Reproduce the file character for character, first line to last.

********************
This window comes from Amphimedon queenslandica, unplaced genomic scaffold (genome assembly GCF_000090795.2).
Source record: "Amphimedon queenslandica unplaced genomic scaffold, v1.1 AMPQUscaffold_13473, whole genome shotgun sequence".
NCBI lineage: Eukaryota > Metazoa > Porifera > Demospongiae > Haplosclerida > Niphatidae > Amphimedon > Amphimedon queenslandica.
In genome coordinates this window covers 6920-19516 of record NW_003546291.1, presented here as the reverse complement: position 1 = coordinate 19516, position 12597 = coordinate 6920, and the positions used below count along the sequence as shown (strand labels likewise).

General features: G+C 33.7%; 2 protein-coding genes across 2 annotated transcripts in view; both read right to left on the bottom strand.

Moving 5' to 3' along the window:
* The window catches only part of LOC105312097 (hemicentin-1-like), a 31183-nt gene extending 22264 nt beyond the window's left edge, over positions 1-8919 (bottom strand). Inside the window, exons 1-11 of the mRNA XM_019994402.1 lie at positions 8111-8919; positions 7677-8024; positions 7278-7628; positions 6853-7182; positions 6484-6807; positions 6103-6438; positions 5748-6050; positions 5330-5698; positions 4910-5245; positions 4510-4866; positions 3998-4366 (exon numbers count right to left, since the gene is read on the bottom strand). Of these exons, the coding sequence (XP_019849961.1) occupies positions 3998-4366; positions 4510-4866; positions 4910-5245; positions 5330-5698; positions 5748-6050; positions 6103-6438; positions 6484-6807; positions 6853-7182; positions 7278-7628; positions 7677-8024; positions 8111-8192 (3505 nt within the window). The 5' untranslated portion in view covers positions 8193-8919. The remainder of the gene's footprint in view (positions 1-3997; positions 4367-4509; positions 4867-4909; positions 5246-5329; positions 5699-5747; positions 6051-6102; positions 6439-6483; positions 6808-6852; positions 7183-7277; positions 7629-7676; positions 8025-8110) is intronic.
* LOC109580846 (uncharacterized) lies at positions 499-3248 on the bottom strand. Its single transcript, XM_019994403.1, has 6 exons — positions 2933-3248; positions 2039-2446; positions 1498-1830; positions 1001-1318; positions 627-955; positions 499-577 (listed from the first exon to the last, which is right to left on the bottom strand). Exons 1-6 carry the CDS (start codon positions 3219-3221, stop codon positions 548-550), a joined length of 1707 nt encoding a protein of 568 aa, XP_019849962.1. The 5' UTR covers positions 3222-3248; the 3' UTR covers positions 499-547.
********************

This window comes from Amphimedon queenslandica, unplaced genomic scaffold (genome assembly GCF_000090795.2).
Source record: "Amphimedon queenslandica unplaced genomic scaffold, v1.1 AMPQUscaffold_13473, whole genome shotgun sequence".
NCBI lineage: Eukaryota > Metazoa > Porifera > Demospongiae > Haplosclerida > Niphatidae > Amphimedon > Amphimedon queenslandica.
In genome coordinates this window covers 6920-19516 of record NW_003546291.1, presented here as the reverse complement: position 1 = coordinate 19516, position 12597 = coordinate 6920, and the positions used below count along the sequence as shown (strand labels likewise).

General features: G+C 33.7%; 2 protein-coding genes across 2 annotated transcripts in view; both read right to left on the bottom strand.

Moving 5' to 3' along the window:
* The window catches only part of LOC105312097 (hemicentin-1-like), a 31183-nt gene extending 22264 nt beyond the window's left edge, over positions 1-8919 (bottom strand). Inside the window, exons 1-11 of the mRNA XM_019994402.1 lie at positions 8111-8919; positions 7677-8024; positions 7278-7628; positions 6853-7182; positions 6484-6807; positions 6103-6438; positions 5748-6050; positions 5330-5698; positions 4910-5245; positions 4510-4866; positions 3998-4366 (exon numbers count right to left, since the gene is read on the bottom strand). Of these exons, the coding sequence (XP_019849961.1) occupies positions 3998-4366; positions 4510-4866; positions 4910-5245; positions 5330-5698; positions 5748-6050; positions 6103-6438; positions 6484-6807; positions 6853-7182; positions 7278-7628; positions 7677-8024; positions 8111-8192 (3505 nt within the window). The 5' untranslated portion in view covers positions 8193-8919. The remainder of the gene's footprint in view (positions 1-3997; positions 4367-4509; positions 4867-4909; positions 5246-5329; positions 5699-5747; positions 6051-6102; positions 6439-6483; positions 6808-6852; positions 7183-7277; positions 7629-7676; positions 8025-8110) is intronic.
* LOC109580846 (uncharacterized) lies at positions 499-3248 on the bottom strand. Its single transcript, XM_019994403.1, has 6 exons — positions 2933-3248; positions 2039-2446; positions 1498-1830; positions 1001-1318; positions 627-955; positions 499-577 (listed from the first exon to the last, which is right to left on the bottom strand). Exons 1-6 carry the CDS (start codon positions 3219-3221, stop codon positions 548-550), a joined length of 1707 nt encoding a protein of 568 aa, XP_019849962.1. The 5' UTR covers positions 3222-3248; the 3' UTR covers positions 499-547.